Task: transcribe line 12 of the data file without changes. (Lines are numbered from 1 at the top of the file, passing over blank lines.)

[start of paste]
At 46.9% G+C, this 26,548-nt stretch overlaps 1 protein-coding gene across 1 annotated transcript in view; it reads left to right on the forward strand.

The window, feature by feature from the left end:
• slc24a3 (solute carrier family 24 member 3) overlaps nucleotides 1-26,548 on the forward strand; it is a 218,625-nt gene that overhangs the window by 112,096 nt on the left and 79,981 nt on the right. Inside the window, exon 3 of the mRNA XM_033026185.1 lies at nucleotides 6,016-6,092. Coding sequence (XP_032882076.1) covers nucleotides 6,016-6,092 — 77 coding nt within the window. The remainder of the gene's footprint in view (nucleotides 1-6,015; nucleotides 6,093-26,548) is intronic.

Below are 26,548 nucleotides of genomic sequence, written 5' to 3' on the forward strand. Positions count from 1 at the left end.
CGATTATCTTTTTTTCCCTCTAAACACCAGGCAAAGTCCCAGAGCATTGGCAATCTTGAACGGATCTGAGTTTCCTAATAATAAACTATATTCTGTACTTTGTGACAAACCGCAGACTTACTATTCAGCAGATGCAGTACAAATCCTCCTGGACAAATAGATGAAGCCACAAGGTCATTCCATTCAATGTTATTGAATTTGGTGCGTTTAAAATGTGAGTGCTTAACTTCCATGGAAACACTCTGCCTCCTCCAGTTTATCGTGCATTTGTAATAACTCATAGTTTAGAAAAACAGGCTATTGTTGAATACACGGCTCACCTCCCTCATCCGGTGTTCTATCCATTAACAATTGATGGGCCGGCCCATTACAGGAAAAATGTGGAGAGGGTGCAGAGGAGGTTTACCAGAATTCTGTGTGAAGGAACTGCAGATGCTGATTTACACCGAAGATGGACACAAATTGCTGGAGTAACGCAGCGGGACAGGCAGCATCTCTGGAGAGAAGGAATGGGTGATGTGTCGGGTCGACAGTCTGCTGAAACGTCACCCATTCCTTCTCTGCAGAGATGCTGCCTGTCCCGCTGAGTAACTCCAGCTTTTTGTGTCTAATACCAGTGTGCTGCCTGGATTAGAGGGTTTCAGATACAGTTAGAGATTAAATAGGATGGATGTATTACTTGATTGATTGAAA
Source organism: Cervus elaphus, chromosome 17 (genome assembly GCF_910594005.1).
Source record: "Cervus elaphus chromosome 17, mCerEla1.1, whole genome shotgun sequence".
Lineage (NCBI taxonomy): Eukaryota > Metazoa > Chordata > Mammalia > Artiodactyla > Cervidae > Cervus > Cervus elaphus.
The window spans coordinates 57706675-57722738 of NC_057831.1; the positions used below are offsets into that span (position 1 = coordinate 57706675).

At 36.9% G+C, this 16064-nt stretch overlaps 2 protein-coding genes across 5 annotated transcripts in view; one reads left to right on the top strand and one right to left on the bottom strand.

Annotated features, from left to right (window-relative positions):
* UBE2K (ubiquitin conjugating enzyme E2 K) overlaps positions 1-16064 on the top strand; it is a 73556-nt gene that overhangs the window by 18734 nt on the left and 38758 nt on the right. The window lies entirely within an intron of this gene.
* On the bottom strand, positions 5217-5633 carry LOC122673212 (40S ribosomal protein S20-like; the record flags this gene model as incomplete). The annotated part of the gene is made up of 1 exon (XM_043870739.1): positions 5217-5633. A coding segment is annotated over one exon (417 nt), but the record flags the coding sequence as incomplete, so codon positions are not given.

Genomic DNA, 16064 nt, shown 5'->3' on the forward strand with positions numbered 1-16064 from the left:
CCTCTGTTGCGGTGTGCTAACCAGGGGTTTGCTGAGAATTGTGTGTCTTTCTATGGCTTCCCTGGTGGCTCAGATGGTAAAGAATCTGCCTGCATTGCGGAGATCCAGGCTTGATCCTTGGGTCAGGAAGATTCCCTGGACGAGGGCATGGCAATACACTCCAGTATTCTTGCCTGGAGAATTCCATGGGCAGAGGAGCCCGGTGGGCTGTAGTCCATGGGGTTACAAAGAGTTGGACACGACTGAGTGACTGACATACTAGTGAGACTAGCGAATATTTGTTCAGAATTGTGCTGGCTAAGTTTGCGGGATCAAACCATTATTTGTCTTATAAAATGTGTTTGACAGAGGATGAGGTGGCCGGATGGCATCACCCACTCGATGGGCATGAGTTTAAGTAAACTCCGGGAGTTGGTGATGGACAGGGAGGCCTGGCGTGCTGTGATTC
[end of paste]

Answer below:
* UBE2K (ubiquitin conjugating enzyme E2 K) overlaps positions 1-16064 on the top strand; it is a 73556-nt gene that overhangs the window by 18734 nt on the left and 38758 nt on the right. The window lies entirely within an intron of this gene.